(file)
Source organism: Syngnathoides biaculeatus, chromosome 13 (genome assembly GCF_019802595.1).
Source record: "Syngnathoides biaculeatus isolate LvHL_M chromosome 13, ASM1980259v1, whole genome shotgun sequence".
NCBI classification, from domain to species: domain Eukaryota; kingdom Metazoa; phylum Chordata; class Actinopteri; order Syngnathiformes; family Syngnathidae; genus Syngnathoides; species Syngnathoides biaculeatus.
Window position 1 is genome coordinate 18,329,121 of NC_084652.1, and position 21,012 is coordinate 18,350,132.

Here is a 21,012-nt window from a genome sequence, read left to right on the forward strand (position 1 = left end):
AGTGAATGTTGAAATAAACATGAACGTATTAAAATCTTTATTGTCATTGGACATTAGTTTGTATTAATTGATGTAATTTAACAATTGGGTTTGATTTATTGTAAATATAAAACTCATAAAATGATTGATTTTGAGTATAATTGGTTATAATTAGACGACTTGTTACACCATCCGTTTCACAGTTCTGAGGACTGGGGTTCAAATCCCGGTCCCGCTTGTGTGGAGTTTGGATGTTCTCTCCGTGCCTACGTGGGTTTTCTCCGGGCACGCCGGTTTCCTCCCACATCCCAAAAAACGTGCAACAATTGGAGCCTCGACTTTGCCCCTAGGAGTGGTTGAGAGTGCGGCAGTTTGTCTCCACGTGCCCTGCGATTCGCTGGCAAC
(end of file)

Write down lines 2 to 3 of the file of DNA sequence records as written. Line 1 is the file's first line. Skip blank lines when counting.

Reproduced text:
Source record: "Syngnathoides biaculeatus isolate LvHL_M chromosome 13, ASM1980259v1, whole genome shotgun sequence".
NCBI classification, from domain to species: domain Eukaryota; kingdom Metazoa; phylum Chordata; class Actinopteri; order Syngnathiformes; family Syngnathidae; genus Syngnathoides; species Syngnathoides biaculeatus.